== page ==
Paul McCartney is returning to Capitol Records. He's shown here at the historic Capitol tower in Los Angeles. 

Paul McCartney is returning to Capitol Records. He's shown here at the historic Capitol tower in Los Angeles. 

MJ Kim/MPL Communications - used by permission

Paul McCartney is back with Capitol Records, the label long associated with the Beatles, and has signed a new worldwide recording agreement with them, as announced Aug. 17 by Capitol Music Group Chairman & CEO Steve Barnett. The new agreement will include all his post-Beatles work beginning with his 1970 McCartney album to his most recent recordings. Capitol Records is now a part of Universal Music Group.

Today's announcement also confirmed the news that he is currently at work on a new studio album. No other information, including a release date, was given. He released a career-spanning compilation, Pure McCartney, in June. Plans for a new reissue of his 1989 Flowers in the Dirt album were confirmed in an insert in a recent McCartney album reissue, but no date for that has been announced and there was no word today on which label, Concord or Capitol, will release it. Today's announcement also mentioned the plan on how his catalog will be handled by Capitol, to begin in July of 2017, is now being worked out.

“This is genuinely exciting for me,” McCartney said in a statement. “Not only was Capitol my first U.S. record label, but the first record I ever bought was Gene Vincent’s 'Be-Bop-A-Lula' on the Capitol label.” “We are overjoyed that Paul will be creating new music for years to come, and that Capitol will be helping to present it to the world,” Barnett said.

The announcement noted he has won 21 Grammy Awards and has twice been inducted into the Rock And Roll Hall of Fame as a member of the Beatles and a solo artist. Other awards include an Academy Awards, and being awarded the Gershwin Prize for Popular Song and France’s Légion d'Honneur. He is also a Kennedy Center Honors honoree. McCartney is currently finishing out his One On One Tour, which will end in October with two performances at Desert Trip in Indio, California.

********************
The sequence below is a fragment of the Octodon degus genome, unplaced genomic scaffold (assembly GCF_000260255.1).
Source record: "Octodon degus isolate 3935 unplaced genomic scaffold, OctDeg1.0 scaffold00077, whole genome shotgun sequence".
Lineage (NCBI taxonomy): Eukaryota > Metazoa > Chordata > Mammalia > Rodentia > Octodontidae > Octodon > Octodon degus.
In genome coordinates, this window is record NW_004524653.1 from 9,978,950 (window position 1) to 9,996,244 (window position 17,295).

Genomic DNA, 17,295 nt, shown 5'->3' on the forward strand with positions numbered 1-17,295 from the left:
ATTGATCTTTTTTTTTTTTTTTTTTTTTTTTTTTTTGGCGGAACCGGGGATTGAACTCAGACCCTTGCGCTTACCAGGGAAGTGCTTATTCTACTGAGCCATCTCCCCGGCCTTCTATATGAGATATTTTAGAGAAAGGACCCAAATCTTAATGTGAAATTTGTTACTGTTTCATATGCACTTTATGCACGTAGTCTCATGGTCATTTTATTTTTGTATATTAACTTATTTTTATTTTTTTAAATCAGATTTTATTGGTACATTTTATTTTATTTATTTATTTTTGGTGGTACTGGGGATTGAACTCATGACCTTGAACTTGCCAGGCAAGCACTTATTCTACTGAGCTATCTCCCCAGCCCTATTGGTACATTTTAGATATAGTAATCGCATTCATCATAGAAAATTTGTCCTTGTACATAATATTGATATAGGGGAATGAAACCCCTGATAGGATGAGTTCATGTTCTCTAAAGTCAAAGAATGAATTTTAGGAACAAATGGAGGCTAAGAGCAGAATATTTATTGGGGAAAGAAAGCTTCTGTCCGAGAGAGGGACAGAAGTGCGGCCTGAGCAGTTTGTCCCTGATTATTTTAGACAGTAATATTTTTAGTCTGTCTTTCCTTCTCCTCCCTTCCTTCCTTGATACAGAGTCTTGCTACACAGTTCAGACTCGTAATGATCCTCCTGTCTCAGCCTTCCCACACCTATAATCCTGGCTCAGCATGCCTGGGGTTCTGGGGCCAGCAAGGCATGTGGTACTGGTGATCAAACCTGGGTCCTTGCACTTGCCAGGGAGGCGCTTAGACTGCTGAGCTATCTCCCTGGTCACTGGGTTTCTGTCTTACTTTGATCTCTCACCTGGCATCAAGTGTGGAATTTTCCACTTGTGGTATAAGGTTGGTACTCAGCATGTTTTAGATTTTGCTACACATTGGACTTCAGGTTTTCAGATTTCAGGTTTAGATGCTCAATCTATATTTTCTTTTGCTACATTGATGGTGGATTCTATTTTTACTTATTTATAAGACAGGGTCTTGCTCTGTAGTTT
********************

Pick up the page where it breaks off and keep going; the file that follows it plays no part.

The signing is a coup for Capitol, which lost McCartney to Hear Music, a subsidiary of Concord Music Group, in 2007. At the time, the deal was made to help get the forthcoming McCartney album, which turned out to be Memory Almost Full, into the company's Starbucks coffee shops. When McCartney was the Beatles, he was only on two labels in the U.S., Capitol Records and later Apple Records, the Beatles' own label which was distributed by Capitol. But in his U.S. solo career, at least in the U.S., he has moved around several times.

His first solo album, McCartney, was on Apple Records, where he remained until 1979, when he signed with Columbia Records in 1979 for a reported $2 million advance, which, at the time, made him the highest paid recording artist. The first album released under the pact was the McCartney and Wings' disc Back to the Egg that year. After several albums, including McCartney II, Tug of War, Pipes of Peace and Give My Regards to Broad Street, he left Columbia in 1985 to return to Capitol, which released Press to Play in 1986. He stayed with Capitol until 2007, when he announced the signing with Concord Music Group's Hear Music. It was his label until today's announcement. Other albums released during the agreement with Hear Music/Concord included Good Evening New York City, Amoeba's Secret, Kisses on the Bottom, NEW, and the recent Pure McCartney compilation, plus reissues for Band on the Run and Wings Over America, which both won Grammy Awards.